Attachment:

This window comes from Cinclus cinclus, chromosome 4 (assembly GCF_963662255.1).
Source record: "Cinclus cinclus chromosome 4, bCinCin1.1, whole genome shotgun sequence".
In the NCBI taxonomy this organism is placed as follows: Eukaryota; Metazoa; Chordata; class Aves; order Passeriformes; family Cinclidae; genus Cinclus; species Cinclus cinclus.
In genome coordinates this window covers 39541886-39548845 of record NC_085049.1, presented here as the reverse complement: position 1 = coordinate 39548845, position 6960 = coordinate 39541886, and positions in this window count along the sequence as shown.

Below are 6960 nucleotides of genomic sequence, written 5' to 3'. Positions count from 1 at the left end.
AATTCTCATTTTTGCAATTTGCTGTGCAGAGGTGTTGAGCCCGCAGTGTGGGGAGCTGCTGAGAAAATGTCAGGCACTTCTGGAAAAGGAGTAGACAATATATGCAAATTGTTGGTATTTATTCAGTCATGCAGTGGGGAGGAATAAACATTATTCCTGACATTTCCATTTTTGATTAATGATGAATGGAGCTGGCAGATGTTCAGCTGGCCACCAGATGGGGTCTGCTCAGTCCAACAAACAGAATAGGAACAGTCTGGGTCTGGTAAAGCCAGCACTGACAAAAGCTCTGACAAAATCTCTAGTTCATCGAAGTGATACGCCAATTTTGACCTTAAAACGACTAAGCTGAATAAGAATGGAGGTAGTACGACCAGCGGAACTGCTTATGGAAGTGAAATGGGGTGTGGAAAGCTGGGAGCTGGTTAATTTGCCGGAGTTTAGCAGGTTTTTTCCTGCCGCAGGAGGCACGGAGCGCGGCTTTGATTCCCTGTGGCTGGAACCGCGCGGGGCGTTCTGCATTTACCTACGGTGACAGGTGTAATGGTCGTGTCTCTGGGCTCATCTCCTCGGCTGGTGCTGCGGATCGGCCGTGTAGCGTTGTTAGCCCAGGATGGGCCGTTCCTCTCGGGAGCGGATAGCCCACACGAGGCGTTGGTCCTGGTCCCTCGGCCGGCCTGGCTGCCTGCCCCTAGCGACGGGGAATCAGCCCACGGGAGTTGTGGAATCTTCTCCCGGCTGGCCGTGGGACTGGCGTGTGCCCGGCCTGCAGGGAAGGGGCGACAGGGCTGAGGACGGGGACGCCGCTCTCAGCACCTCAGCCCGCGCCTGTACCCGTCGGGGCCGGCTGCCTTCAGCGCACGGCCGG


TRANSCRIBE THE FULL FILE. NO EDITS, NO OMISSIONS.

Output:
This window comes from Cinclus cinclus, chromosome 4 (assembly GCF_963662255.1).
Source record: "Cinclus cinclus chromosome 4, bCinCin1.1, whole genome shotgun sequence".
In the NCBI taxonomy this organism is placed as follows: Eukaryota; Metazoa; Chordata; class Aves; order Passeriformes; family Cinclidae; genus Cinclus; species Cinclus cinclus.
In genome coordinates this window covers 39541886-39548845 of record NC_085049.1, presented here as the reverse complement: position 1 = coordinate 39548845, position 6960 = coordinate 39541886, and positions in this window count along the sequence as shown.

Below are 6960 nucleotides of genomic sequence, written 5' to 3'. Positions count from 1 at the left end.
AATTCTCATTTTTGCAATTTGCTGTGCAGAGGTGTTGAGCCCGCAGTGTGGGGAGCTGCTGAGAAAATGTCAGGCACTTCTGGAAAAGGAGTAGACAATATATGCAAATTGTTGGTATTTATTCAGTCATGCAGTGGGGAGGAATAAACATTATTCCTGACATTTCCATTTTTGATTAATGATGAATGGAGCTGGCAGATGTTCAGCTGGCCACCAGATGGGGTCTGCTCAGTCCAACAAACAGAATAGGAACAGTCTGGGTCTGGTAAAGCCAGCACTGACAAAAGCTCTGACAAAATCTCTAGTTCATCGAAGTGATACGCCAATTTTGACCTTAAAACGACTAAGCTGAATAAGAATGGAGGTAGTACGACCAGCGGAACTGCTTATGGAAGTGAAATGGGGTGTGGAAAGCTGGGAGCTGGTTAATTTGCCGGAGTTTAGCAGGTTTTTTCCTGCCGCAGGAGGCACGGAGCGCGGCTTTGATTCCCTGTGGCTGGAACCGCGCGGGGCGTTCTGCATTTACCTACGGTGACAGGTGTAATGGTCGTGTCTCTGGGCTCATCTCCTCGGCTGGTGCTGCGGATCGGCCGTGTAGCGTTGTTAGCCCAGGATGGGCCGTTCCTCTCGGGAGCGGATAGCCCACACGAGGCGTTGGTCCTGGTCCCTCGGCCGGCCTGGCTGCCTGCCCCTAGCGACGGGGAATCAGCCCACGGGAGTTGTGGAATCTTCTCCCGGCTGGCCGTGGGACTGGCGTGTGCCCGGCCTGCAGGGAAGGGGCGACAGGGCTGAGGACGGGGACGCCGCTCTCAGCACCTCAGCCCGCGCCTGTACCCGTCGGGGCCGGCTGCCTTCAGCGCACGGCCGG